Realism About Political Corruption

Posted: 12 May 2015

See all articles by Mark Philp

Mark Philp

University of Warwick - Department of History

Elizabeth Dávid-Barrett

University of Sussex

Date Written: May 2015


This article explores how realism in political theory can inform our understanding of political corruption. Whereas political moralists see corruption as a problem of implementation, which does not undermine their values, realists see corruption as posing a more fundamental problem, challenging the very nature of politics and undermining the attempt to establish and exercise authority in the ordering of conflict and the allocation of resources. Recent realist work has sought to characterize a discrete type of “institutional” corruption, and to construct political corruption as the antithesis of good governance or impartiality. Other work has focused on the micro level, drawing on new insights from psychology and experimental economics to analyze individual decisions and motivations to behave corruptly. This article challenges scholars to build future research upon a richer understanding of the realities of political life that are intrinsic to both individual and institutional patterns of corruption.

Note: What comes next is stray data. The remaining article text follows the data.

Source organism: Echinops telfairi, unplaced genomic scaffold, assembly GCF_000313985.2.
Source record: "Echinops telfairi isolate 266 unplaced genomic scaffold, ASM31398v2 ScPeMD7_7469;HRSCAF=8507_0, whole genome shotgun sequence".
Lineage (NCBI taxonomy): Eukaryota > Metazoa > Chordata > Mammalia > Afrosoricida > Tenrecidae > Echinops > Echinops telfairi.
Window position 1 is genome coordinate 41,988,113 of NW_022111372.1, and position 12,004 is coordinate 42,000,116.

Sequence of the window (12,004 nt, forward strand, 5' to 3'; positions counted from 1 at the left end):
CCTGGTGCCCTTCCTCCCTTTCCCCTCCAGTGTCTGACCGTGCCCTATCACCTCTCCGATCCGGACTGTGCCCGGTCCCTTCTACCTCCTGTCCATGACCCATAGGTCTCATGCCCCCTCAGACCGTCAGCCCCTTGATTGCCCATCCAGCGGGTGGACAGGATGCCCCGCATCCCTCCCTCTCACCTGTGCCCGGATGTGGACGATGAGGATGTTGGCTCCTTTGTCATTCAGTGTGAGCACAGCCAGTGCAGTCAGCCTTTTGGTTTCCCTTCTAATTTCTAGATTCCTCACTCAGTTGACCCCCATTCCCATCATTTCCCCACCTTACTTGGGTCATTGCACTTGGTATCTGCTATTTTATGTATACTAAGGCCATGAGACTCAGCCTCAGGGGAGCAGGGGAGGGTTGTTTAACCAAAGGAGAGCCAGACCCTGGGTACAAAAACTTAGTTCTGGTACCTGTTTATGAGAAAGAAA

Suggested Citation

Philp, Mark and David-Barrett, Elizabeth, Realism About Political Corruption (May 2015). Annual Review of Political Science, Vol. 18, pp. 387-402, 2015, Available at SSRN: or

Mark Philp (Contact Author)

University of Warwick - Department of History ( email )

Coventry CV4 7AL
United Kingdom

Elizabeth David-Barrett

University of Sussex ( email )

Sussex House
Brighton, Sussex BNI 9RH
United Kingdom

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